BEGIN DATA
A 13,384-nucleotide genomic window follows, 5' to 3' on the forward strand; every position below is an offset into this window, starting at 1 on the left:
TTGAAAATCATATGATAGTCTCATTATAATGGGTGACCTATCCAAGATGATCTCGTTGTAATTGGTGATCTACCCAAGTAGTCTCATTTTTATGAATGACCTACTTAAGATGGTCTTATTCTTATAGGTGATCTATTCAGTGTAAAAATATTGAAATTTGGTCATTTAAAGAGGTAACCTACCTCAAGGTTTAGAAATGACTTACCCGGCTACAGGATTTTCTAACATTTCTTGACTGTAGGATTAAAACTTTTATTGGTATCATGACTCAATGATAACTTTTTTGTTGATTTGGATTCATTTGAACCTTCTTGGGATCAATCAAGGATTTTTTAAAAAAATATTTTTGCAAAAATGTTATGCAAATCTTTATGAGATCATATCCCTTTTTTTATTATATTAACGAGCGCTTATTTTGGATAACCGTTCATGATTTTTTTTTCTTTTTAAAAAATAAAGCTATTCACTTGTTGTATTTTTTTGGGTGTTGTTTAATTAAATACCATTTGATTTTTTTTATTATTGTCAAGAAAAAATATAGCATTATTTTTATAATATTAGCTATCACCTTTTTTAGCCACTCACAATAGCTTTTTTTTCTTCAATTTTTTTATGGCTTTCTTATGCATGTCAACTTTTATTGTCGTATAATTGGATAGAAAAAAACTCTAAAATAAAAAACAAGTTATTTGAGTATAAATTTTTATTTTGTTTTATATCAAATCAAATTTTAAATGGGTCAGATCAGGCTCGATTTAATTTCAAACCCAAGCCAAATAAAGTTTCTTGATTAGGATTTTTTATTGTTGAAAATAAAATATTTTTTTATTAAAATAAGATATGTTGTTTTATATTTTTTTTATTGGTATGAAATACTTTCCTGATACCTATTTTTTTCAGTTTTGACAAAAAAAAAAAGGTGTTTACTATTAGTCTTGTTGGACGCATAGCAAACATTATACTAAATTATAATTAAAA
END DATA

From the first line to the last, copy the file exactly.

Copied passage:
A 13,384-nucleotide genomic window follows, 5' to 3' on the forward strand; every position below is an offset into this window, starting at 1 on the left:
TTGAAAATCATATGATAGTCTCATTATAATGGGTGACCTATCCAAGATGATCTCGTTGTAATTGGTGATCTACCCAAGTAGTCTCATTTTTATGAATGACCTACTTAAGATGGTCTTATTCTTATAGGTGATCTATTCAGTGTAAAAATATTGAAATTTGGTCATTTAAAGAGGTAACCTACCTCAAGGTTTAGAAATGACTTACCCGGCTACAGGATTTTCTAACATTTCTTGACTGTAGGATTAAAACTTTTATTGGTATCATGACTCAATGATAACTTTTTTGTTGATTTGGATTCATTTGAACCTTCTTGGGATCAATCAAGGATTTTTTAAAAAAATATTTTTGCAAAAATGTTATGCAAATCTTTATGAGATCATATCCCTTTTTTTATTATATTAACGAGCGCTTATTTTGGATAACCGTTCATGATTTTTTTTTCTTTTTAAAAAATAAAGCTATTCACTTGTTGTATTTTTTTGGGTGTTGTTTAATTAAATACCATTTGATTTTTTTTATTATTGTCAAGAAAAAATATAGCATTATTTTTATAATATTAGCTATCACCTTTTTTAGCCACTCACAATAGCTTTTTTTTCTTCAATTTTTTTATGGCTTTCTTATGCATGTCAACTTTTATTGTCGTATAATTGGATAGAAAAAAACTCTAAAATAAAAAACAAGTTATTTGAGTATAAATTTTTATTTTGTTTTATATCAAATCAAATTTTAAATGGGTCAGATCAGGCTCGATTTAATTTCAAACCCAAGCCAAATAAAGTTTCTTGATTAGGATTTTTTATTGTTGAAAATAAAATATTTTTTTATTAAAATAAGATATGTTGTTTTATATTTTTTTTATTGGTATGAAATACTTTCCTGATACCTATTTTTTTCAGTTTTGACAAAAAAAAAAAGGTGTTTACTATTAGTCTTGTTGGACGCATAGCAAACATTATACTAAATTATAATTAAAA